Catel and Bocquet's massive graphic novel biography Kiki de Montparnasse has a lot going for it. It's comprehensive, to begin with, covering the life of Alice Prin (the early 20th century model and artist better known as Kiki) from her first breath to her last. The art is lovely, stylish without being mannered or fussy. Kiki's main draw is its subject: Kiki herself was a fascinating woman, and Catel and Bocquet do well by her.
As well-executed as Kiki de Montparnasse is, however (and it is well executed, don't get me wrong), it's still a problematic work, and serves to illustrate the potential – and the peril – of biography.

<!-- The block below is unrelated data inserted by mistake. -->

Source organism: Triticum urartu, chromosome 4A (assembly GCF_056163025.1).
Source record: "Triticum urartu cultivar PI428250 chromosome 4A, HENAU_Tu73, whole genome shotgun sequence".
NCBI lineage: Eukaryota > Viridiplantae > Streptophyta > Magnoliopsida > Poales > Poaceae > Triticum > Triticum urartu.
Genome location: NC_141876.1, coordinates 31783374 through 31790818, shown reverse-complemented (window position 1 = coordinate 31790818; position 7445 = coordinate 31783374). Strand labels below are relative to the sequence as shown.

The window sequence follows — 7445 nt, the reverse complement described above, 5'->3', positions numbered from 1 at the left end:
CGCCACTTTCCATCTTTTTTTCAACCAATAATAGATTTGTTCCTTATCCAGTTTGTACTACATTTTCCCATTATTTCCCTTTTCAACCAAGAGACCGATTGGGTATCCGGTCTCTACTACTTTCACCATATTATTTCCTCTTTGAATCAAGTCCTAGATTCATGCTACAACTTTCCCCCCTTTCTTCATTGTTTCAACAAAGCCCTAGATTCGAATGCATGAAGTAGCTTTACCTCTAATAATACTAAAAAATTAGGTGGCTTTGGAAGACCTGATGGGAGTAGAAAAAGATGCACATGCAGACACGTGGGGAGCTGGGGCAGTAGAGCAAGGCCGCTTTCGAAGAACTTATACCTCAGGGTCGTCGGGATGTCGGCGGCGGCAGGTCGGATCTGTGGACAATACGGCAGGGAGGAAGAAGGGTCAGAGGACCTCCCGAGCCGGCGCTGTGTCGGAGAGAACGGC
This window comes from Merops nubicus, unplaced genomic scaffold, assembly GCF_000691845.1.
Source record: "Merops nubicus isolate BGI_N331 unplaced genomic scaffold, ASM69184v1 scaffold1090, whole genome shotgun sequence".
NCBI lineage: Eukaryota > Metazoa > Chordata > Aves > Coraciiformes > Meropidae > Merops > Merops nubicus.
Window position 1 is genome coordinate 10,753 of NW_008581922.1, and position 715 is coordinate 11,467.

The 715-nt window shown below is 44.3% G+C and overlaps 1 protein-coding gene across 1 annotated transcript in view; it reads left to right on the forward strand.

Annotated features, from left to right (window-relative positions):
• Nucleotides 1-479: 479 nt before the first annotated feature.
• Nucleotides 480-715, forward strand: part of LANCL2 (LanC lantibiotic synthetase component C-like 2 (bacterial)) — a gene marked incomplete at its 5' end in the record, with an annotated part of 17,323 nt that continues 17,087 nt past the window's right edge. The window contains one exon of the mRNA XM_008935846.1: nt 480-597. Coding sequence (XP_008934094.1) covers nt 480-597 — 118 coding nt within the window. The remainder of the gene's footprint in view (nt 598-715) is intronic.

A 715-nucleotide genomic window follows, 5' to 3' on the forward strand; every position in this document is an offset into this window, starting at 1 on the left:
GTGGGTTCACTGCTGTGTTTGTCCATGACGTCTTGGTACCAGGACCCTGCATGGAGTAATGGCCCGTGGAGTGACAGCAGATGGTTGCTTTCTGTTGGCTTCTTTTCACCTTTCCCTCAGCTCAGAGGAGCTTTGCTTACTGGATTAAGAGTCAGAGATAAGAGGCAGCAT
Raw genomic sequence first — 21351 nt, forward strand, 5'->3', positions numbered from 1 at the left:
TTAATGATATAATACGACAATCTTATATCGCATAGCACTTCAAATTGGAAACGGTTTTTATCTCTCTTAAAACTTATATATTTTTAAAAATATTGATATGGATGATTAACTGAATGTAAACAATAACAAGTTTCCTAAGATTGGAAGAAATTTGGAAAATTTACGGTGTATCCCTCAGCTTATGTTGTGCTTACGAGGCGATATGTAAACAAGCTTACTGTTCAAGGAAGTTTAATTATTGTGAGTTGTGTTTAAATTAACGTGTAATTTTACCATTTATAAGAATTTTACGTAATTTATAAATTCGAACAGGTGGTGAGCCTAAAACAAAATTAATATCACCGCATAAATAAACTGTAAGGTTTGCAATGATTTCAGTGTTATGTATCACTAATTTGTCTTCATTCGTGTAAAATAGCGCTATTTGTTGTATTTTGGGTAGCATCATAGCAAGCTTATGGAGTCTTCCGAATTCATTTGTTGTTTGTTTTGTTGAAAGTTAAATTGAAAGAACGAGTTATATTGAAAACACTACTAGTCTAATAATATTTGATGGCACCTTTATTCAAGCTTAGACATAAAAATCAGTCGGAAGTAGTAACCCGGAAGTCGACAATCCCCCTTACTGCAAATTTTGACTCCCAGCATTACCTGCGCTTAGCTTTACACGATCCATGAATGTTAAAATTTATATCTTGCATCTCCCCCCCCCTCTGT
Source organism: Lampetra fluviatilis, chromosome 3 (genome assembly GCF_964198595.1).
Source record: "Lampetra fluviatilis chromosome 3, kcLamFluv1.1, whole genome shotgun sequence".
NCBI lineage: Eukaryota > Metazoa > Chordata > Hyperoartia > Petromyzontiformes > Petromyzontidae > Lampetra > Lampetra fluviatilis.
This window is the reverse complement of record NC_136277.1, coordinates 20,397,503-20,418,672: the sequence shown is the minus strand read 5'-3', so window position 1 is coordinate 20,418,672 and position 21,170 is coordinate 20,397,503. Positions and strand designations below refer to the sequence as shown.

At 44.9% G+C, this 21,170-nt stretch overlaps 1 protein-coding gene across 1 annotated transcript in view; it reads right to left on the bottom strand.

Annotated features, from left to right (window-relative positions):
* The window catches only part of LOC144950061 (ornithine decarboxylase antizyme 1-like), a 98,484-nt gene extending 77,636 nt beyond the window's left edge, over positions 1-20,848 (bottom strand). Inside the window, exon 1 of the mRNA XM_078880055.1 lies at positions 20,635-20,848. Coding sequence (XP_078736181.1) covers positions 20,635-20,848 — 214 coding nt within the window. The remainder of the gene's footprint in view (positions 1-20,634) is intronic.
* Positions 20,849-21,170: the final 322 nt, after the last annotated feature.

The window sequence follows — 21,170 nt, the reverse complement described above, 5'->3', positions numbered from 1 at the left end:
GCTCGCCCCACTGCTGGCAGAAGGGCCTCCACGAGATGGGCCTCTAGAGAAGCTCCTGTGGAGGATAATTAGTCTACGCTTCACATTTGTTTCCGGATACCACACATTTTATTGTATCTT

You're probably familiar with Kiki herself, though you may not know it. The French model, artist and muse inserted herself directly into the center of Paris' extraordinary arts culture in the early decades of the twentieth century, most famously as Man Ray's on-again, off-again lover and inspiration while he was experimenting with photography. Kiki is an appealing subject; she was wild and uninhibited and aggressive in her interests and spun madly at the center of a maelstrom of sex and drugs and the avante garde. Her appetites caught up with her in the end, but she lived her life to the fullest at a time when women were beginning to chafe at the boundaries society imposed upon their gender.